GOES Imagery has long been a valuable tool for fog detection and tracking, both during the day and night. With GOES ABI, forecasters are able analyse low clouds and fog in even better detail, spatial and temporally. Further, the additional spectral bands allow for more insight into the features through the generation of multispectral products such as RGBs.
NWS Bismark, ND forecasters leveraged GOES-East ABI Imagery in tandem with area webcams and surface obs to analyze fog evolution prior to and after sunrise on 09 Nov 2021, informing their forecast decision-making. While GOES imagery provides a great look at the spatial extent of low clouds and fog and their evolution with time, the webcams and surface obs allow the user to determine actual surface conditions associated with the satellite cloud feature. At 1213 UTC, the forecaster issued an update to the Area Forecast Discussion that read: “GOES Nighttime Microphysics shows extent of fog in southwest North Dakota, possibly nudging into the south central this morning. Based on cameras and coverage depicted on satellite imagery, coverage is somewhat patchy, but has lowered visibility at Hettinger down to 1/4 mile. An SPS was issued to address fog this morning for this area. Fog will gradually dissipate mid-morning as boundary layer mixing increases after sunrise.”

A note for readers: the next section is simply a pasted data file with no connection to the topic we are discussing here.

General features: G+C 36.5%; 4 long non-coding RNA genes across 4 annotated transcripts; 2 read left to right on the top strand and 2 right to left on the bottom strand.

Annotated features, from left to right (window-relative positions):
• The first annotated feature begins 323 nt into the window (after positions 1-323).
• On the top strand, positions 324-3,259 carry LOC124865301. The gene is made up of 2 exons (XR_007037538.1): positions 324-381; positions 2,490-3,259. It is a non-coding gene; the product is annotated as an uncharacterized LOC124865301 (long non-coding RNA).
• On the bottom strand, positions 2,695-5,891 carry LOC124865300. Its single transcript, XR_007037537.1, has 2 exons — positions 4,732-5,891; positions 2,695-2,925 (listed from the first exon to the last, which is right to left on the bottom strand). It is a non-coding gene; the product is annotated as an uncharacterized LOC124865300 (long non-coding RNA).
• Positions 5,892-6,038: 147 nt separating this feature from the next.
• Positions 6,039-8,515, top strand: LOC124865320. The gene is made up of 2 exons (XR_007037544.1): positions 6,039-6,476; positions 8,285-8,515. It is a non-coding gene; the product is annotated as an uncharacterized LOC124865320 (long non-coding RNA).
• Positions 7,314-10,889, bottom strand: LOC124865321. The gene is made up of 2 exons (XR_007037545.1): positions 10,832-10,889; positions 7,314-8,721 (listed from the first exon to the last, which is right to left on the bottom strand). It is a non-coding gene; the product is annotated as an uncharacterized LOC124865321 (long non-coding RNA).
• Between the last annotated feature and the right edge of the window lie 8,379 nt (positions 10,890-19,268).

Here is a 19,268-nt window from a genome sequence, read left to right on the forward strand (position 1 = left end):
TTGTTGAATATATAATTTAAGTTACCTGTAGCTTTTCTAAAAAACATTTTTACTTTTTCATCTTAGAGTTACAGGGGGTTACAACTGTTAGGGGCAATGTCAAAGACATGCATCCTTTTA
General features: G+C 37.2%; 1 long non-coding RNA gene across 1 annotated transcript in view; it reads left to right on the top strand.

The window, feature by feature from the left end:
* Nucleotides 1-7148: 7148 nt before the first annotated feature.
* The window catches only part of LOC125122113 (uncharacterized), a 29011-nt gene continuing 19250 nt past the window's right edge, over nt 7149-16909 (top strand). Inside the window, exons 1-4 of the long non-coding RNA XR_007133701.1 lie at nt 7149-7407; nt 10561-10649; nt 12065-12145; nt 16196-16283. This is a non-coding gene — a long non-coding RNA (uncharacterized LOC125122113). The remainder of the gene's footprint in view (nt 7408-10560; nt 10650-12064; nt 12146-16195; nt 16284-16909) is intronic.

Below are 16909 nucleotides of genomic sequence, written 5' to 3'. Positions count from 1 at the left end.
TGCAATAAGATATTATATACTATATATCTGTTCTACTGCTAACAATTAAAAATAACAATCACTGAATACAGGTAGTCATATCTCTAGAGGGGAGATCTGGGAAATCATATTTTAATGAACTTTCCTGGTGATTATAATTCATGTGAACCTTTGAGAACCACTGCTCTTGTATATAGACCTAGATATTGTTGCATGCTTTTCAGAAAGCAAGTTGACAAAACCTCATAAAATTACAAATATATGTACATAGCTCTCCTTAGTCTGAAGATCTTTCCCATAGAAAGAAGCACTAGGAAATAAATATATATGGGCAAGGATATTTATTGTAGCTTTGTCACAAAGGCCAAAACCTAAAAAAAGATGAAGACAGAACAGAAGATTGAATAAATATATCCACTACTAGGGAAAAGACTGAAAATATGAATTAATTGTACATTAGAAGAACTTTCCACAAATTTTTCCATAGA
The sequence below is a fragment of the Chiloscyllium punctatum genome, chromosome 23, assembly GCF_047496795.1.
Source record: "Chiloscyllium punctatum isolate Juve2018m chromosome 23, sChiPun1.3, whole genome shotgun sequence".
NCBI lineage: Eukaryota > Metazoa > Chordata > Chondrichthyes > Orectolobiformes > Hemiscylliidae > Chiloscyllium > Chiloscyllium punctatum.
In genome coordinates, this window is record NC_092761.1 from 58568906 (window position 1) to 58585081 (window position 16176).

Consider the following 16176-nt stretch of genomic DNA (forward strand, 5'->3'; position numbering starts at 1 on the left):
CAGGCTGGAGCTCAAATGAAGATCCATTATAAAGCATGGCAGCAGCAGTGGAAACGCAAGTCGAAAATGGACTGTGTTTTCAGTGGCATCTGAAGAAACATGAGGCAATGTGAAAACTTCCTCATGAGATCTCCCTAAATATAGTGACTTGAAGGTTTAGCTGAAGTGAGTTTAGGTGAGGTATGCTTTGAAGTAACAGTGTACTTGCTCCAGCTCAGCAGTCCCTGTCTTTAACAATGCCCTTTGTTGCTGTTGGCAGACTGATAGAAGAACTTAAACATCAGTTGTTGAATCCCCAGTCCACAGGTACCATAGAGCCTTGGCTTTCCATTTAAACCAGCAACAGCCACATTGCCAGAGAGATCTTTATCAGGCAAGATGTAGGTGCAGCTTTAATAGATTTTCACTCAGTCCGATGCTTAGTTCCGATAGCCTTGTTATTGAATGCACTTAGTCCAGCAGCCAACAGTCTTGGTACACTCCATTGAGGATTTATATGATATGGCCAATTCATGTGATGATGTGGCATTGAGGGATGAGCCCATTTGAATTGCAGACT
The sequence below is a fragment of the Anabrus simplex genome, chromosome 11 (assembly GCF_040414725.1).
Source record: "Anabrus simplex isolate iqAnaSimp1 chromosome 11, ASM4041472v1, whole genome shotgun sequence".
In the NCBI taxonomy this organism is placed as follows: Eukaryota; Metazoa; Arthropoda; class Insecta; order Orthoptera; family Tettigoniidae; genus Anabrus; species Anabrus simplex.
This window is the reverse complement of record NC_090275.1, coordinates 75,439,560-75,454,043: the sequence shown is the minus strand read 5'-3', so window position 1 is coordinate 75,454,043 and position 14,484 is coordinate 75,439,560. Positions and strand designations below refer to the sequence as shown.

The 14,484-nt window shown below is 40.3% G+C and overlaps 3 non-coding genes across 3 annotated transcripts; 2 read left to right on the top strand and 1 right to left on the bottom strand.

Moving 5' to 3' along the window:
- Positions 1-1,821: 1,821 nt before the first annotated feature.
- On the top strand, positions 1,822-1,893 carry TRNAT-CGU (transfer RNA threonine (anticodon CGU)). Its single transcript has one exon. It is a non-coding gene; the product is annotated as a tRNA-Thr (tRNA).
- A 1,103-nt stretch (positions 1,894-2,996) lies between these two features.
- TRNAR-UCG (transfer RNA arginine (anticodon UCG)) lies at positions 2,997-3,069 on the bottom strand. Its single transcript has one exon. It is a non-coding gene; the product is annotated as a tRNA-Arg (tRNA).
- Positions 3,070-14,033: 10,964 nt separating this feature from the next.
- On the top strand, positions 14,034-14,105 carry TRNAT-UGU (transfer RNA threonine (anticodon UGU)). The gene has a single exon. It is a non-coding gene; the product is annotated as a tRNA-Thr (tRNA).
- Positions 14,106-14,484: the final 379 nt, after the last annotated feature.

The Nighttime Microphysics RGB imagery that goes with the above discussion captures the low clouds and fog as a light orange/light brown/yellow color, compared to the pink clear-sky land background, blue/magenta bodies of water, and red (thick) to black (thin) high clouds (Figure 1). The imagery shows the development and northward surge of low clouds and fog from beneath exiting upper level cloud cover over a 5-hour period ending just prior to sunrise. The webcams (and METARs) confirmed conditions beneath the suspected low clouds, per the discussion.
Forecasters continued to analyze satellite imagery and webcams after sunrise to inform their decision-making, as the low clouds and fog hung around. At 1505 UTC, Forecasters wrote: “Latest satellite and webcams indicate fog over the southwest and south central is beginning to dissipate. We did extend the areas of fog farther east and extend the SPS for fog through 16 UTC. Otherwise no changes to the current forecast.” During the daytime, multispectral products such as the Day Cloud Phase Distinction (Fig 2) and Day Snow Fog (Fig 3) RGBs may be utilized, in addition to visible imagery (Fig 4). In the three hour period following sunrise, these animations show the fog and low clouds dissipating through the morning hours, with surface conditions confirmed by webcams and METARs.
Bill Line, NESDIS and CIRA